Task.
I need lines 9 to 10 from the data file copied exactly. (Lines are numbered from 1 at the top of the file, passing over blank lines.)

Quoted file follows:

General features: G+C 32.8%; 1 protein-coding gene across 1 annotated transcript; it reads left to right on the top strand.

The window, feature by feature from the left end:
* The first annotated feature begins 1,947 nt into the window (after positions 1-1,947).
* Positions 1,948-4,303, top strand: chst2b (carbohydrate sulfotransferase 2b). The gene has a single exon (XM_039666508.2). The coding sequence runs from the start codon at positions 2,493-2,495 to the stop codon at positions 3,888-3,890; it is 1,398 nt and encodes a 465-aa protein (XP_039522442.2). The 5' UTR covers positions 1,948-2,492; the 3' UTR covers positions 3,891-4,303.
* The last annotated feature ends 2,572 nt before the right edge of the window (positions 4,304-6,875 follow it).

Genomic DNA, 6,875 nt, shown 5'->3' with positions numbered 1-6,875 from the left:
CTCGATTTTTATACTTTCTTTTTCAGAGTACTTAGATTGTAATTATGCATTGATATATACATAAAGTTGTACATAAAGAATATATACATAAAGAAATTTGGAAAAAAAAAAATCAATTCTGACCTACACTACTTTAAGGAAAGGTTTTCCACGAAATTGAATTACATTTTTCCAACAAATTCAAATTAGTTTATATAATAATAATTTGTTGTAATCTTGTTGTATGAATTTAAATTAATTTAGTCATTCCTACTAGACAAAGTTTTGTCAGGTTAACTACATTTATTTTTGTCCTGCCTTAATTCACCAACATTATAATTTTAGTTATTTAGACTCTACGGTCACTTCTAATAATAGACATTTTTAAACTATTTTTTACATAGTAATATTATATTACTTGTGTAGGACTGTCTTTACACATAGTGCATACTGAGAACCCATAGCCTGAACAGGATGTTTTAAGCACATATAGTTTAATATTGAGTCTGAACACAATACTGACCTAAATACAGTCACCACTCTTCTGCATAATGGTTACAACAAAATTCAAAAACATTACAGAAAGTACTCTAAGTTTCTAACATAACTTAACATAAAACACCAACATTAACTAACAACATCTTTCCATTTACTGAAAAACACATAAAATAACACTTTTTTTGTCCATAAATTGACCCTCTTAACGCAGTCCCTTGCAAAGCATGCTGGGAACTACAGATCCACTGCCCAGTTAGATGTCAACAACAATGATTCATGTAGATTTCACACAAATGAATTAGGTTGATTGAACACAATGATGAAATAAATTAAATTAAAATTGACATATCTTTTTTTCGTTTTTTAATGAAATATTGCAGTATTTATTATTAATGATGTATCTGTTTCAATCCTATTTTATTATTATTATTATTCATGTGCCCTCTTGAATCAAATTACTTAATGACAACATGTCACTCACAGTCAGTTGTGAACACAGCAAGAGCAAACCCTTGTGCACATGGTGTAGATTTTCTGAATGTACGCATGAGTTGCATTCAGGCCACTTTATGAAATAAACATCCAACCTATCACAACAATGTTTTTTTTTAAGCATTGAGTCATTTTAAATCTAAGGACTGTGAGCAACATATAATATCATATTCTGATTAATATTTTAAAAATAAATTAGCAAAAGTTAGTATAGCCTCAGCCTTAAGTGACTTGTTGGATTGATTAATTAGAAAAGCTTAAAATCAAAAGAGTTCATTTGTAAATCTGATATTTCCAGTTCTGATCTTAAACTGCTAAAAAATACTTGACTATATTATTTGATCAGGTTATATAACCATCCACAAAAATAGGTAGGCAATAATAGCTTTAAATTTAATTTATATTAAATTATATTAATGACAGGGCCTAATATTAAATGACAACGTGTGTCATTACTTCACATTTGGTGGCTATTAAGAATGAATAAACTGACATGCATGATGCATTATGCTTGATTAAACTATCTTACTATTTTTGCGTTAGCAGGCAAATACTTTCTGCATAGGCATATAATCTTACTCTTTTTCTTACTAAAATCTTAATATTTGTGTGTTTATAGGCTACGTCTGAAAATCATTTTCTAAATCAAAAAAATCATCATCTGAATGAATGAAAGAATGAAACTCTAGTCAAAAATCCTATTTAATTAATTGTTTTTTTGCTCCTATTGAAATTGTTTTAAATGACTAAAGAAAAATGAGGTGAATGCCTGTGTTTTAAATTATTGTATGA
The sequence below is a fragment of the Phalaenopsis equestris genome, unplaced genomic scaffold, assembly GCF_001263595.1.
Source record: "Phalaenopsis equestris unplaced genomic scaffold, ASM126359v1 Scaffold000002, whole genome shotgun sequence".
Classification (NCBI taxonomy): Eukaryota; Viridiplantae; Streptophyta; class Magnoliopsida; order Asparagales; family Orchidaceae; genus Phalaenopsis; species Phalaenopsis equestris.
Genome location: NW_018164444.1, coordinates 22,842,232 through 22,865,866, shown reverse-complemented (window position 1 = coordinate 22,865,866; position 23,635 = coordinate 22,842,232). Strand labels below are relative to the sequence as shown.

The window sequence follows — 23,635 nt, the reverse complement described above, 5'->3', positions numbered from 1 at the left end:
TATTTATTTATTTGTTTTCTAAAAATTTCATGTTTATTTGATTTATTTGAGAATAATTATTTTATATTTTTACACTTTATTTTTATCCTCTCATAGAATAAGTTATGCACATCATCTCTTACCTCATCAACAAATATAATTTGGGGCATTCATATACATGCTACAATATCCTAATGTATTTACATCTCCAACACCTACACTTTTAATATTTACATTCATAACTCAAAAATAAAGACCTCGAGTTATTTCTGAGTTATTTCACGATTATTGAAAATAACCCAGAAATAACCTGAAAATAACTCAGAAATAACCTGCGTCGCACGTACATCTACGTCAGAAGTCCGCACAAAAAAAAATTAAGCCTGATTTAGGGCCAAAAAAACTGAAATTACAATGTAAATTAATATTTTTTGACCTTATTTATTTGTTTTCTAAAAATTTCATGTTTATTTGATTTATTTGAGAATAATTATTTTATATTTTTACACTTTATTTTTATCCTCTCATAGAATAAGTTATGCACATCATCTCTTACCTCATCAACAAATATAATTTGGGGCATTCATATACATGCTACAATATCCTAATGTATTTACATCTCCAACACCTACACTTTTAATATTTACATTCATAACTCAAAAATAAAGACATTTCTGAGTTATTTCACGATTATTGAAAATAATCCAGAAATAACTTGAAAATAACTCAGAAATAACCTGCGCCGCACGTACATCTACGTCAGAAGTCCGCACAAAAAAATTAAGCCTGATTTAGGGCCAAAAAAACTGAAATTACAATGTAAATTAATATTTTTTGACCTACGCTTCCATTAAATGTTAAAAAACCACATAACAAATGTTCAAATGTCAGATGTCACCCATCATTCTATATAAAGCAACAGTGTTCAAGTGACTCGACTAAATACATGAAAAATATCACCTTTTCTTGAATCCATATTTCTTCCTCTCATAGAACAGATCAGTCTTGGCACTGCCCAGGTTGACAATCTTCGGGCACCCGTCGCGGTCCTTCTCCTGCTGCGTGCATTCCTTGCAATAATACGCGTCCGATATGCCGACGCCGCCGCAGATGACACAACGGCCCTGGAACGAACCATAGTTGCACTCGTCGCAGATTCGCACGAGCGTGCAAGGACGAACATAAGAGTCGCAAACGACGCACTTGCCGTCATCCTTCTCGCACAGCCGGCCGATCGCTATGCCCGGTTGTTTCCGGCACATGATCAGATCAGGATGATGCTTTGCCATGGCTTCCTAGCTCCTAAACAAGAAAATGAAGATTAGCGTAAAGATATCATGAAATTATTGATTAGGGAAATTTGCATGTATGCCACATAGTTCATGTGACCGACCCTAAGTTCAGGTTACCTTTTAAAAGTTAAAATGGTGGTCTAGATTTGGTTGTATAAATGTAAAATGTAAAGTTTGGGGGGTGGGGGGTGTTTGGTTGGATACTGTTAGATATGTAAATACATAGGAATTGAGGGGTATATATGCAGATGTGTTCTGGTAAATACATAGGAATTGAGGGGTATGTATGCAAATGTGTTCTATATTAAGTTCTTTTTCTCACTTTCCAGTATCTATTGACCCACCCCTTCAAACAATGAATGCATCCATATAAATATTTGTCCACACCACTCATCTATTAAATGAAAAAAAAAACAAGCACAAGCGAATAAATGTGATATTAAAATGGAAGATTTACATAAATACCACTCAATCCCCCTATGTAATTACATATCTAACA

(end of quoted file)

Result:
Source record: "Phalaenopsis equestris unplaced genomic scaffold, ASM126359v1 Scaffold000002, whole genome shotgun sequence".
Classification (NCBI taxonomy): Eukaryota; Viridiplantae; Streptophyta; class Magnoliopsida; order Asparagales; family Orchidaceae; genus Phalaenopsis; species Phalaenopsis equestris.